Friday, March 8, 2019

Israel 2006 - Fashion In Israel

Technical Details:
Date of Issue: 17 December 2006
Width 30.8 mm
Height 30.8 mm
Denomination 1.50 ILS
Number in Set: 4
Layout/Format: Sheet of 15
Perforations: 14 by 14
Stamp Issuing Authority: Israel Post Ltd
Printer: E Lewin-Epstein Ltd

1.50 Israeli New Shekel - Israeli Fashion - The Oriental Style
2.50 Israeli New Shekel - Israeli Fashion - The Ethnic Style
3.30 Israeli New Shekel - Israeli Fashion - The International Style
7.30 Israeli New Shekel - Israeli Fashion - The Technological-Personal Style

Malaysia 2019 - Malaysian Festivals

Malaysia 2018 - Blowpipe

Technical Details:
Date of Issue: 14 August 2018
Stamp Value: 60sen x 3 designs
Stamp Size: 30mm x 50mm
Perforation: 14.286 x 14.47
Stamp Paper: Tullis Russell High Reading Yellow/Green Phosphor Gummed Stamp Paper 103gsm

Sheet Content: 20 stamps
Printing Process: Lithography

Printer: Southern Colour Print, New Zealand
Stamp Designer: World Communications Network Resources (M) Sdn Bhd
Miniature Sheet Value: RM3.00
Miniature Sheet Size: 100mm x 42mm
Stamp Size In Miniature Sheet: 80mm x 42mm
Miniature Sheet Perforation: 14.286 x 14.47
Miniature Sheet Paper: Tullis Russell High Reading Yellow/Green Phosphor Gummed Stamp Paper 103gsm

Blowpipes are weapons used for hunting and in open combat.

The blowpipes is unique as it has the capability to be used as a long-range weapon that does not cause damage to the environment.  Another advantage of this blowpipe is that it has the precision that can reach up to 200 meters.

0.60 Malaysian Ringgit - Orang Asli's Blowpipe
0.60 Malaysian Ringgit - Dayak Ethnic's Blowpipe
0.60 Malaysian Ringgit - Murut Ethnic's Blowpipe
3.00 Malaysian Ringgit - Dayak Ethnic's Blowpipe

Malaysia 2016 - Traditional Dances

Technical Details:
Date of Issue: 03 February 2016
Stamp Value: 60 Cent x 5 Designs
Stamp Size: 25mm x 60mm
Perforation: 14
Stamp Paper: SPM Watermarked, Phosphor Coated
Sheet Content: 20 pieces
Paper: SPM Watermarked, Phosphor Coated
Printing Process: Litography
Printer: Percetakan Keselamatan Nasional Sdn Bhd
Stamp Designer: Hazel Design Sdn Bhd

Traditional Dances in Malaysia
Malaysia is well known for its multi-racial and multi-region populace, making it a country that is rich in culture, represented by the various ethnic groups that call Malaysia home.

Traditional dance is a popular form a cultural expression in Malaysia, performed during festive celebrations, weddings or public events.  Traditional dance in Malaysia can be prominently identified with certain regions or religious practices and some are  imbued with political and historical influences.

Pos Malaysia’s Traditional Dance II stamp edition gives prominence to the  traditional dance of the Malaya, Chinese, Indians, Kwijau, and Bidayuh.

Cempaka Sari Dance
This is a traditional Malay court dance which highlights the greatness of the Perak Sultanate of the olden days.  The song “Cempaka Sari” incidentally was an original composition by the late Sultan Idris Shah II of Perak.  The use of long scarves epitomes grace and beauty, while the use of fans heavily crafted with gold threads, symbolize a peaceful and harmonious life under a fair and just ruler.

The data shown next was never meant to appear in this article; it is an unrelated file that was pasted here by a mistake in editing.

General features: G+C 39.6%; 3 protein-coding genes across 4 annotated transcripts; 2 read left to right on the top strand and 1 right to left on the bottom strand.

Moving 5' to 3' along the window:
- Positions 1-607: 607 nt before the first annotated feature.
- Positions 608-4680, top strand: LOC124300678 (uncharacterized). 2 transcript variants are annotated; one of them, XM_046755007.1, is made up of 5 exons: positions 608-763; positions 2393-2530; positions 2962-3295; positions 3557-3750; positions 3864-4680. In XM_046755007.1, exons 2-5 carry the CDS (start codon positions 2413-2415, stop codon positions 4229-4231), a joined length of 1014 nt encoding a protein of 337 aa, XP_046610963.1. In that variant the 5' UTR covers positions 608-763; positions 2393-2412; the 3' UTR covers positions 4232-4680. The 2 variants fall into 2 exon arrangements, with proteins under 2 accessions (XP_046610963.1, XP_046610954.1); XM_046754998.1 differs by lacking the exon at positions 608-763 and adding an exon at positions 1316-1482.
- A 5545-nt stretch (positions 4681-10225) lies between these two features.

Chinese Ribbon Dance
The ribbon dance originated from mainland China during the Han Dynasty but evolved during the Tang Dynasty.  It is associated with the legend of a man who tried to assassinate the Chinese Emperor.  Previously performed as court dance exclusively for the royals, today it is common to witness this graceful dance during public events.  The ribbons are usually 5 to 12 feet long.  Skilled dance can create beautiful movement of dragons and rainbows in the sky using ribbons tied to a stick.

Oddissi Dance
Oddissi, also popular known as Orissi, is one of eight traditional dance forms of India.  It is characterized by three body bends called the thibangi, involving the deflection of the head, torso, and hips.  Dancers in colorful costumes stamp their feet and strike various postures as seen in Indian scriptures.  A variety of hand gestures are also used in Odissi, similar to the ones in Bharata Natyam.

Magunatip Dance
Magunatip, a head hunter dance, is also known as the ‘bamboo dance’.  It is performed by the indigenous ethnic group Kwijau, residing in Sabah.  The word ‘Magunatip’  is derived from ‘Apit’, which means ‘to press between two surfaces’.  The bamboo pales are usually 6 feet long and held by two dancers who will beat them together over shorter wood or bamboo, creating an interesting rhythm.  This dance involves jumping between the clapping bamboo poles and requires one to be fast to avoid getting their feet trapped.

Redang Be’uh
Redang Be’uh or the eagle dance is a dance of the Bidayuh community in Sarawak.  It is usually performed after a harvest season, for guests at the longhouse.  The movements of flying eagles.  The dancer move to the rhythmic beat of the drums and gongs, accompanied by tiny bells tied around the ankles.

Wednesday, March 6, 2019

Nepal 1997 - Ethnic Groups

Date of Issued: 30 September 1997

Ethnic Group Chepang
Ethnic Group Gurung
Ethnic Group Rana Tharu

Portuguese Guinea 1948 - Native People, Local Motifs

April 1948

Monday, March 4, 2019

Philippines 2001 - Boxer Codex (Circa 1590)


Date of Issued: 01 August 2001

Thailand 1969 - Thai Ceremonies and Festivals

Technical Details:
Date of Issue: 23 November 1969
Perforation: 13½